"We had the privilege of having Wordsmooth in the Garland Independent School District during the 2009-10 school year presenting district-wide on the topic of Diversity.  The information was so well received across the district that the Special Education Department asked Wordsmooth to create a series of presentations specific to an issue the district has faced for several years, the issue of an over-representation of African American children in special education.  Again, these presentations have been exceptionally well received.  Long term effects are yet to be measured but feedback from staff has been very positive."
 - Susan Faulkner
Director of Special Education
Garland Independent School District

Participant Comments

"After attending your workshop, I took detention time to get to know a student who has been difficult, rather than have work for him. I am trying to understand first, then be understood. I'm working on relationshp  building in all areas of my life. Less ME, more THEM."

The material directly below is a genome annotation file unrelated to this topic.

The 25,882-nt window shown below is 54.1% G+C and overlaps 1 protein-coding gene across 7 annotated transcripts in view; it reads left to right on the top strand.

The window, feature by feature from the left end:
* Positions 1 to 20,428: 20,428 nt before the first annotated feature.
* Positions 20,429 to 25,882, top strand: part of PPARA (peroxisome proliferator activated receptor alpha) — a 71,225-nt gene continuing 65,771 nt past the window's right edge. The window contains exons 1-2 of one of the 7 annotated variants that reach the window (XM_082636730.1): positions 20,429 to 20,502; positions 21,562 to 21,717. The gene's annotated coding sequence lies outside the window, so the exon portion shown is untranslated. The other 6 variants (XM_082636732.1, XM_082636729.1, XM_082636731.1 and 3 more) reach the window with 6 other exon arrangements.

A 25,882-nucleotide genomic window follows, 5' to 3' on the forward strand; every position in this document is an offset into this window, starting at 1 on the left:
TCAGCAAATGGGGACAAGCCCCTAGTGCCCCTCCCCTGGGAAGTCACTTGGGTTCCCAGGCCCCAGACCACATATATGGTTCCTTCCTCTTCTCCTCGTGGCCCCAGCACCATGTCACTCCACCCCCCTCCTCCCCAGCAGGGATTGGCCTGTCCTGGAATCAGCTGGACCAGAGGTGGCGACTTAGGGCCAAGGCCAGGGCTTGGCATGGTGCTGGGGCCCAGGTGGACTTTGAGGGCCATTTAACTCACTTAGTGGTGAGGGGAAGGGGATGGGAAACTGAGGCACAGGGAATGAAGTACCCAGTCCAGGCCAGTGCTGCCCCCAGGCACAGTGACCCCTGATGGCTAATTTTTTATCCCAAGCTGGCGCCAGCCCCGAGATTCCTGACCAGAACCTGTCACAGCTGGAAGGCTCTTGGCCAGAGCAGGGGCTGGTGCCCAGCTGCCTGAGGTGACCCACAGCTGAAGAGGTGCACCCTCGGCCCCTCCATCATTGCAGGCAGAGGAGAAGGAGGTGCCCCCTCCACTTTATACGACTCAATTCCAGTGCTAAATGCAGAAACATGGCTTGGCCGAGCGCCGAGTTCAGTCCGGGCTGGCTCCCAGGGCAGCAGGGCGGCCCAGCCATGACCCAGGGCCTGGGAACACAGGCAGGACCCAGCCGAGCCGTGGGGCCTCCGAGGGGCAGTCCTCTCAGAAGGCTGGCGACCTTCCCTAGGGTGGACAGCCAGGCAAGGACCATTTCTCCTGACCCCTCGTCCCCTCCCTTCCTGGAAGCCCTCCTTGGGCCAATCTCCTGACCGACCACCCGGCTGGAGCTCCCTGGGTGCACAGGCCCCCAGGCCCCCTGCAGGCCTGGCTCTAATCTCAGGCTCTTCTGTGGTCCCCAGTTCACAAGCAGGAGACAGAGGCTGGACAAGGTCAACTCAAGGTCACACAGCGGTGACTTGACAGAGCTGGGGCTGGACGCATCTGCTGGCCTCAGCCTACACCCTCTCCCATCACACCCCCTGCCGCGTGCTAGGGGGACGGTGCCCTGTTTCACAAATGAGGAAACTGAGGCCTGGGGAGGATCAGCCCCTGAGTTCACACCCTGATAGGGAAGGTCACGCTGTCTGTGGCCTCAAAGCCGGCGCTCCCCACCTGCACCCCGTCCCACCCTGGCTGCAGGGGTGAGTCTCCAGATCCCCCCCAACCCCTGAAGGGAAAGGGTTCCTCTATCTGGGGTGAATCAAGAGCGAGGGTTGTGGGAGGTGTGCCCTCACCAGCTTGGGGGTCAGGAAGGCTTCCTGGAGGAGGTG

"This session made me aware of how certain behaviors may not be negative, but rather, culturally influenced."

"I am trying to open myself up more by appropriately sharing my thoughts on certain issues that arise during class, and in turn I find that students are informally sharing more with me as well. I think this is helping to build more and stronger interpersonal relationships, which in turn makes the classroom interaction more relevant."

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Causes of the achievement gap
The relevance of diversity 
Why the achievement gap matters
Many of the academic disparities between White students and students of color occur before children ever arrive at school.